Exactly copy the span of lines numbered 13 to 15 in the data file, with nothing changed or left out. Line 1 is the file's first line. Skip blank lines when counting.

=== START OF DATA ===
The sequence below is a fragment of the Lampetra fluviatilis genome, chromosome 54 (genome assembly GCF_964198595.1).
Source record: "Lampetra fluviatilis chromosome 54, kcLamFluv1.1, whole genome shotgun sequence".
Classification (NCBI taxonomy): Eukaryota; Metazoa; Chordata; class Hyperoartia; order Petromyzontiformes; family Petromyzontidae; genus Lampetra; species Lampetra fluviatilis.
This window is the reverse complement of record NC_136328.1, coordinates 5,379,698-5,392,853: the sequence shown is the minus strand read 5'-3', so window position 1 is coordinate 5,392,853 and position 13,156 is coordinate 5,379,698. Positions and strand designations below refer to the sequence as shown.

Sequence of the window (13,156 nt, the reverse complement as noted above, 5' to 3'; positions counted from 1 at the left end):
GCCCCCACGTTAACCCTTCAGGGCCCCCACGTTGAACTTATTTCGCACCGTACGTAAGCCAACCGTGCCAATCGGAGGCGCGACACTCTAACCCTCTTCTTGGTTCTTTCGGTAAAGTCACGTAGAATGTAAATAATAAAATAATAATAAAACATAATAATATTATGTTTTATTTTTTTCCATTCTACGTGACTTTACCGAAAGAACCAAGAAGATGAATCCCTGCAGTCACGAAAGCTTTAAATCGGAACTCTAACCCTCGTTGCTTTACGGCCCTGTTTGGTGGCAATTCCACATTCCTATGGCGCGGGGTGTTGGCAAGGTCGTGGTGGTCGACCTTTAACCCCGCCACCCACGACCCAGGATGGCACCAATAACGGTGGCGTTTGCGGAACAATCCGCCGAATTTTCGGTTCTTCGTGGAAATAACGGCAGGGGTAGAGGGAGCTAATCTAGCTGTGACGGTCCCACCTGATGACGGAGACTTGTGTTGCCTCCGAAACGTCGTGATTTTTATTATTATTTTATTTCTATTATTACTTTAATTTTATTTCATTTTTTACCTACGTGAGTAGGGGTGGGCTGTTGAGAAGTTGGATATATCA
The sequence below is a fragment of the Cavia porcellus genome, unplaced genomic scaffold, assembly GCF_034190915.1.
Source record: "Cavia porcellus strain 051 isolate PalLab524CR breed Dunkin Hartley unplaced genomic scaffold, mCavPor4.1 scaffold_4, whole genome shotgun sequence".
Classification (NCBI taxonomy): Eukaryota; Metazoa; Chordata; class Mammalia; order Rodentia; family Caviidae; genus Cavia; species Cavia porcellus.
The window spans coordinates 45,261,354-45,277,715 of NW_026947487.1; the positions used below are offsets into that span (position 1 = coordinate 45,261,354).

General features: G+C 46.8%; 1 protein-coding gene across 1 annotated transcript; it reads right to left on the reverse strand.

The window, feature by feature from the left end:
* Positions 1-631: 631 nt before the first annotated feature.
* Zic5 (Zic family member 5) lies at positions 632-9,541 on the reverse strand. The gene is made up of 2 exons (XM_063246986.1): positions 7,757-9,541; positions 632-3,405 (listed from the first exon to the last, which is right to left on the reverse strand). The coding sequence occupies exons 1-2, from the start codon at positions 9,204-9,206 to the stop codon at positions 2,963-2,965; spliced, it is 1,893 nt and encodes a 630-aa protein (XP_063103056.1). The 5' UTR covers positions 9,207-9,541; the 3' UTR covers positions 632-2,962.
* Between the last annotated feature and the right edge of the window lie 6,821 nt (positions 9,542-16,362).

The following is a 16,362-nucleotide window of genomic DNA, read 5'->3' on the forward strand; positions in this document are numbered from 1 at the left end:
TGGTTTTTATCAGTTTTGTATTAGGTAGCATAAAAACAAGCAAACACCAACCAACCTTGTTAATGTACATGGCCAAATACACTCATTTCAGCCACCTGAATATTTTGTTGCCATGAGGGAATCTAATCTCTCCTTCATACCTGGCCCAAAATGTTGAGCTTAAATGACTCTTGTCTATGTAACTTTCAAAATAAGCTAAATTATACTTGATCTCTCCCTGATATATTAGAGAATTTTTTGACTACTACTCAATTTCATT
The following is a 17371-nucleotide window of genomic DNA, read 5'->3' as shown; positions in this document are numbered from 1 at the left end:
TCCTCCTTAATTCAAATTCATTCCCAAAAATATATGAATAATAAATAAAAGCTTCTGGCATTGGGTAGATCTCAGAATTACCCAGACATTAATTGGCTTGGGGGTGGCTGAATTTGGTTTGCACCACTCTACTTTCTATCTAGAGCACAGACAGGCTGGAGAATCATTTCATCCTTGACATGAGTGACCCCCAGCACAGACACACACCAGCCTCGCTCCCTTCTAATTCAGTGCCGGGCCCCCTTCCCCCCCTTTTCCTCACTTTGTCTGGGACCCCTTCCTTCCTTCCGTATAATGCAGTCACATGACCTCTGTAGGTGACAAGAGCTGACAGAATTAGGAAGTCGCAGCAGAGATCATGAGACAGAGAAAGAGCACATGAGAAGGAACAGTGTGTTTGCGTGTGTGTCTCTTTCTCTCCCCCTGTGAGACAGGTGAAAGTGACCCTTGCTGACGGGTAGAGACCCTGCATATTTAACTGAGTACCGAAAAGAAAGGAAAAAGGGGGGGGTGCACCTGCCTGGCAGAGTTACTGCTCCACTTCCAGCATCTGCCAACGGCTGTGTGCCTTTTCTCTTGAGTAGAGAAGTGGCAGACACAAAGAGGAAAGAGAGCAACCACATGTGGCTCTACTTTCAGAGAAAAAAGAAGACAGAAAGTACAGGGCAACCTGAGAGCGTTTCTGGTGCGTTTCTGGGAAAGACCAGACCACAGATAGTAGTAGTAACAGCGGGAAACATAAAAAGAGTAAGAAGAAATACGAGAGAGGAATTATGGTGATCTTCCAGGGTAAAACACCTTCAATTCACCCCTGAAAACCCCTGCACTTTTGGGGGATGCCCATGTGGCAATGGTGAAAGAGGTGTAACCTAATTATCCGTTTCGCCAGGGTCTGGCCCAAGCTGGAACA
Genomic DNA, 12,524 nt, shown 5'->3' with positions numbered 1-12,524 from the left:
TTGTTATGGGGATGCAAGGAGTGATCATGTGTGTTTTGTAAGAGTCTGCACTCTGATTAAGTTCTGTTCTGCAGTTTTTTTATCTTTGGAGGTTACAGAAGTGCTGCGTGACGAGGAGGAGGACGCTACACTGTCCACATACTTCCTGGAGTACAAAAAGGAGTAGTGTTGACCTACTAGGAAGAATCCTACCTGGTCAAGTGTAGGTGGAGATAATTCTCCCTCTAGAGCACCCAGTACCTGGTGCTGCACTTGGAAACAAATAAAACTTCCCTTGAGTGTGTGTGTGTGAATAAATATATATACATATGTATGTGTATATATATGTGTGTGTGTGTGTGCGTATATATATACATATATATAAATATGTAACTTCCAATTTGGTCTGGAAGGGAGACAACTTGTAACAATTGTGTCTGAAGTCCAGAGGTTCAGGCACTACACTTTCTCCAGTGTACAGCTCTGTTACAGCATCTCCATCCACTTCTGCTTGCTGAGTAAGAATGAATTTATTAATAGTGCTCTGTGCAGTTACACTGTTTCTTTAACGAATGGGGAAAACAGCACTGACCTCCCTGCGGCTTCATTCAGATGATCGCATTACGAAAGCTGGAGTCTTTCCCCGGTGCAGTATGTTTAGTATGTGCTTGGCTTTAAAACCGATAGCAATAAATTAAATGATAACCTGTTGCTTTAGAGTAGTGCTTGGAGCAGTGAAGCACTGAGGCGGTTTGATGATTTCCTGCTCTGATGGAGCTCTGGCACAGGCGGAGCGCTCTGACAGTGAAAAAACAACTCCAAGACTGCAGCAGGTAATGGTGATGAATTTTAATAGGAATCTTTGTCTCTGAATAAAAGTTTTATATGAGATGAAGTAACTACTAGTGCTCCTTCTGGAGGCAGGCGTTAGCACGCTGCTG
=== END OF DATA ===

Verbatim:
* Positions 1-631: 631 nt before the first annotated feature.
* Zic5 (Zic family member 5) lies at positions 632-9,541 on the reverse strand. The gene is made up of 2 exons (XM_063246986.1): positions 7,757-9,541; positions 632-3,405 (listed from the first exon to the last, which is right to left on the reverse strand). The coding sequence occupies exons 1-2, from the start codon at positions 9,204-9,206 to the stop codon at positions 2,963-2,965; spliced, it is 1,893 nt and encodes a 630-aa protein (XP_063103056.1). The 5' UTR covers positions 9,207-9,541; the 3' UTR covers positions 632-2,962.
* Between the last annotated feature and the right edge of the window lie 6,821 nt (positions 9,542-16,362).